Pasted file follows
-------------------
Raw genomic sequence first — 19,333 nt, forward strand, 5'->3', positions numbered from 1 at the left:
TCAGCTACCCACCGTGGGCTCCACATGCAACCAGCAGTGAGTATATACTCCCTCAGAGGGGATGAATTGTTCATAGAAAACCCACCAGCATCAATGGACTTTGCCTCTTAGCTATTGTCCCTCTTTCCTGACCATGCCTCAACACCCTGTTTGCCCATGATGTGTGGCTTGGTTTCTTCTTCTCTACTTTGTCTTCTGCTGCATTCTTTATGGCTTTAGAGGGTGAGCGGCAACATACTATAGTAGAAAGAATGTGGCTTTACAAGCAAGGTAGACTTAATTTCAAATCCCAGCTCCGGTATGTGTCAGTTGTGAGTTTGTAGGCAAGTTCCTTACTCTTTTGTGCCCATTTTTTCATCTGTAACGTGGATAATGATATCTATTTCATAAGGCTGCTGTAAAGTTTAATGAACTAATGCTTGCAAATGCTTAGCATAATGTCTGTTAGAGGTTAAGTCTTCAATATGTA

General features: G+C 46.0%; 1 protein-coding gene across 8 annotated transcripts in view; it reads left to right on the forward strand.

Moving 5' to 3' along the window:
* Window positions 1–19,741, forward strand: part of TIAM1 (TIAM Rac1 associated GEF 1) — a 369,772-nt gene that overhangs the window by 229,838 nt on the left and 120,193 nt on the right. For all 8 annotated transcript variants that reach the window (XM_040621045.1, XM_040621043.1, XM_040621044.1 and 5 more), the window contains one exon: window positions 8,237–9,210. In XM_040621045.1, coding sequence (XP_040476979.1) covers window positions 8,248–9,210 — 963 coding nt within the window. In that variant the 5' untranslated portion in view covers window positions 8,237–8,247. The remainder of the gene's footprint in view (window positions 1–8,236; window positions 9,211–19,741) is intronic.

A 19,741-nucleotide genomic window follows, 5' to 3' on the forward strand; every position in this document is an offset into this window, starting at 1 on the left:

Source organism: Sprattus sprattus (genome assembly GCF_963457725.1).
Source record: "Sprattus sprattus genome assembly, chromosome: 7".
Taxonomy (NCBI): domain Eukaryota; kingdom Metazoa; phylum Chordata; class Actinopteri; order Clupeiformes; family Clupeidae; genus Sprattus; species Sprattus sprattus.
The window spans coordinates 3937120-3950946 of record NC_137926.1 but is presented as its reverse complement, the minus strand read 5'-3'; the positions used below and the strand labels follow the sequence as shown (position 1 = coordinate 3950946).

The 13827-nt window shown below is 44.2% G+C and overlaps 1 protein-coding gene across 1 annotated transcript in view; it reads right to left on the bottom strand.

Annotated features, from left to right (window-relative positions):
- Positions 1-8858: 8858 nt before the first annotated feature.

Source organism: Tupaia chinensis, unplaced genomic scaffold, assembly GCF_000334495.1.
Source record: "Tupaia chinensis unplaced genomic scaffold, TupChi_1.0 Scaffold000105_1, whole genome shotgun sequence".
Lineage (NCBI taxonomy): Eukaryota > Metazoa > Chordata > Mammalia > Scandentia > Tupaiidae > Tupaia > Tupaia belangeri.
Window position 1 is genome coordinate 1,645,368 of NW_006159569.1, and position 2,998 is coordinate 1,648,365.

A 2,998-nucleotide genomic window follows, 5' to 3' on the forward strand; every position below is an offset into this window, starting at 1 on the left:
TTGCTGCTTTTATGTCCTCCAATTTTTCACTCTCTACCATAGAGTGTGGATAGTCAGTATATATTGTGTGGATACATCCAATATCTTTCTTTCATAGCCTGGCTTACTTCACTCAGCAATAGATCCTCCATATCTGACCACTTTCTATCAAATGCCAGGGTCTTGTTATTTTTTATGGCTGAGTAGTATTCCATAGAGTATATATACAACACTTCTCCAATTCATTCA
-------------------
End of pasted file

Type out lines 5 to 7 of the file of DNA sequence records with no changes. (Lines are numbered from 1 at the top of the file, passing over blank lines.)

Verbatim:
* Window positions 1–19,741, forward strand: part of TIAM1 (TIAM Rac1 associated GEF 1) — a 369,772-nt gene that overhangs the window by 229,838 nt on the left and 120,193 nt on the right. For all 8 annotated transcript variants that reach the window (XM_040621045.1, XM_040621043.1, XM_040621044.1 and 5 more), the window contains one exon: window positions 8,237–9,210. In XM_040621045.1, coding sequence (XP_040476979.1) covers window positions 8,248–9,210 — 963 coding nt within the window. In that variant the 5' untranslated portion in view covers window positions 8,237–8,247. The remainder of the gene's footprint in view (window positions 1–8,236; window positions 9,211–19,741) is intronic.

A 19,741-nucleotide genomic window follows, 5' to 3' on the forward strand; every position in this document is an offset into this window, starting at 1 on the left:

Source organism: Sprattus sprattus (genome assembly GCF_963457725.1).